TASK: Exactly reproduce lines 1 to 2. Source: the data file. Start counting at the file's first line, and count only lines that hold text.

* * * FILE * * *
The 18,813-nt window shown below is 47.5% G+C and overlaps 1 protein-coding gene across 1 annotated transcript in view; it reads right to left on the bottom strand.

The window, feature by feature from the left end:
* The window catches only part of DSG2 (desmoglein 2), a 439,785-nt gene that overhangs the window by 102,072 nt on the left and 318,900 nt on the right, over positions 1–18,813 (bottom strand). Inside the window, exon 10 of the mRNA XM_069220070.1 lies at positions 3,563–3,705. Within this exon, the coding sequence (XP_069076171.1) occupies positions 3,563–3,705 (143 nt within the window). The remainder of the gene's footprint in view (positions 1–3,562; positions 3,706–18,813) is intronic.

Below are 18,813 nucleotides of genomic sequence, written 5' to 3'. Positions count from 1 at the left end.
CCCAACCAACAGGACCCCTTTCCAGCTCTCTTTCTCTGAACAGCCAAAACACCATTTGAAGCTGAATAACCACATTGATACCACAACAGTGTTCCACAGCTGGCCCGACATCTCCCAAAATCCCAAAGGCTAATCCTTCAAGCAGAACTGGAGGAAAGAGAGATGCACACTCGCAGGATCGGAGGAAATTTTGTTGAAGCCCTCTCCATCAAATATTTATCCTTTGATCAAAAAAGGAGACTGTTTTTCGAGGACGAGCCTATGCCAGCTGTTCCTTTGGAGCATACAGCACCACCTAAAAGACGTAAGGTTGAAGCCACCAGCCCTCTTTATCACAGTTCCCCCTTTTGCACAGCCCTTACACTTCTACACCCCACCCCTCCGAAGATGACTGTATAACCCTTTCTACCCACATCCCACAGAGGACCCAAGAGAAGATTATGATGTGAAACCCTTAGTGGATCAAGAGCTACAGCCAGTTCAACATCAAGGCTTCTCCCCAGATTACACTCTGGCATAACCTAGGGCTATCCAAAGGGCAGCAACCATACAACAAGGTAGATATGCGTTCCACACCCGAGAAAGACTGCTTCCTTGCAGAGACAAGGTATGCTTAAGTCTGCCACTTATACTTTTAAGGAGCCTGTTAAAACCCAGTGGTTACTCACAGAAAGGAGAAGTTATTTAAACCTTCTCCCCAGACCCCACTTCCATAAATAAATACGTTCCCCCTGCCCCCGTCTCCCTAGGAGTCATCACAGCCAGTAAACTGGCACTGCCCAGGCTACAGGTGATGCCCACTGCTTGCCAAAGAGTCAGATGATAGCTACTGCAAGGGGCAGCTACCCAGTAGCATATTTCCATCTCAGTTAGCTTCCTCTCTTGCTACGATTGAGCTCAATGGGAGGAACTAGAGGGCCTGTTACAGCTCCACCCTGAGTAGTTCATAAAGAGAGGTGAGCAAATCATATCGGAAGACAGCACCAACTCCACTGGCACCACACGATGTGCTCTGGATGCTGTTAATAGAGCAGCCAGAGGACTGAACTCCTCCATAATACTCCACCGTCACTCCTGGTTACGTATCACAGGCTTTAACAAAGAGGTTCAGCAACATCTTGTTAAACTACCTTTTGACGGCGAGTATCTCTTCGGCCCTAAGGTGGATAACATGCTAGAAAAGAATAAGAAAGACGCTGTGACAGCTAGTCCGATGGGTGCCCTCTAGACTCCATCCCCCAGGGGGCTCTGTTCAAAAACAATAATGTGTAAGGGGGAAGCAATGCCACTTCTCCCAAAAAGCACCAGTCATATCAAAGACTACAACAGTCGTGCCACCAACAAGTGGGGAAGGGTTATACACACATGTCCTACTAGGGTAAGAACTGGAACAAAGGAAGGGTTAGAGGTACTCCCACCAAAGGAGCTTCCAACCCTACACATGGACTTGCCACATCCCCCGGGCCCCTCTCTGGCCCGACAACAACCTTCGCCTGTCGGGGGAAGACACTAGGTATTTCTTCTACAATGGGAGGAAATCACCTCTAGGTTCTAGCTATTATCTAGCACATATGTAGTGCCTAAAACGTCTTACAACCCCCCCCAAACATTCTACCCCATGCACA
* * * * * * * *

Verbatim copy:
The 18,813-nt window shown below is 47.5% G+C and overlaps 1 protein-coding gene across 1 annotated transcript in view; it reads right to left on the bottom strand.

The window, feature by feature from the left end: